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for a recap of the biggest channel-impacting mergers in Q3 2013.**
The CEO of Mitel Networks the architect of his company’s $374 million merger with Aastra Technologies expects no channel conflict to arise from the combination of the two rivals.
That’s because, Rich McBee pointed out to No Jitter, the top 20 Aastra and Mitel channel partners do not overlap. Aastra’s market strength lies in Europe.
“The channel differences are pretty stark,” McBee told No Jitter this week, adding that the Mitel and Aastra channels are “very compatible.”
Tony Shen, co-CEO of Aastra, agreed.
Our two organizations are tightly aligned culturally and financially with little product, geographic or channel overlap,” he said in a press release.
Those expectations contrast markedly with the reality Mitel faced after the 2007, $723 million purchase of Inter-Tel. That acquisition, carried out by different Mitel executives, resulted in intense channel conflict, as Inter-Tel sold direct.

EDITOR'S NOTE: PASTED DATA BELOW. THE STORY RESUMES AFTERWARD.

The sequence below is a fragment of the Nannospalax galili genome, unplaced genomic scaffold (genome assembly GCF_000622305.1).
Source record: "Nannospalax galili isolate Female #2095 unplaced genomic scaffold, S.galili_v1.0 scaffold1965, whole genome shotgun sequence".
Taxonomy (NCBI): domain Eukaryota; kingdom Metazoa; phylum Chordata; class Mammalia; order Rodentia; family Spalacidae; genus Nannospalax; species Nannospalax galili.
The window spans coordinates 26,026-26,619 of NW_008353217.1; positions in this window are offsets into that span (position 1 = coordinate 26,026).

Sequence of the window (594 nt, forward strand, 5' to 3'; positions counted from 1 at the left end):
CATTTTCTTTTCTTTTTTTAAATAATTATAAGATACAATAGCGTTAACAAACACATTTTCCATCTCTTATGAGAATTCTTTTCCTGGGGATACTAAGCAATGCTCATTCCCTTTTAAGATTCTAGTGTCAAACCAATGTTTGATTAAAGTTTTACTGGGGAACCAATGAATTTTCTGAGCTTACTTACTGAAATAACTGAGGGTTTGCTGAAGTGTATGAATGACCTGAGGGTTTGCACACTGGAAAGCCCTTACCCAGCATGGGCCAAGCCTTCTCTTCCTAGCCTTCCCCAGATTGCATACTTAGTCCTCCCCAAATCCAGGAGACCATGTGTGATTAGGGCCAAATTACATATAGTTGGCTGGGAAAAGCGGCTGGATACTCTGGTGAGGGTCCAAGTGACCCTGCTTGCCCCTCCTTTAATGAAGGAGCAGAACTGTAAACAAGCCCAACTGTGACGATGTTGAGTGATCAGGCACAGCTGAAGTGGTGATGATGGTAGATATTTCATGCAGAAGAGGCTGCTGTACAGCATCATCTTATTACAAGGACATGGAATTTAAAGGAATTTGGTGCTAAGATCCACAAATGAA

With little, if any, concern over channel conflict on its radar, Mitel is focused on growth. While both Mitel and Aastra are based in Canada, Aastra holds more market share in Europe, particularly the western portion. Both companies specialize in premises and cloud unified communications, and Aastra makes one of the three Microsoft Lync-certified phone sets. Observers say Mitel’s challenge will be to increase revenue, and use the PrairieFrye and Aastra transactions to strengthen its Lync strategy.
Mitel is buying Aastra in a cash-and-stock deal. McBee will remain in charge of the combined company which will keep its headquarters in Ottawa and operate under the Mitel name while Aastra’s co-CEO, Francis Shen, will become chief strategy officer and Tony Shen will serve as COO. Aastra shareholders will own about 43 percent of the merged entity.
Mitel said it’s creating a billion-dollar company with No. 1 market share in Western Europe and a $100 million cloud business.
The deal should close in the first quarter of 2014.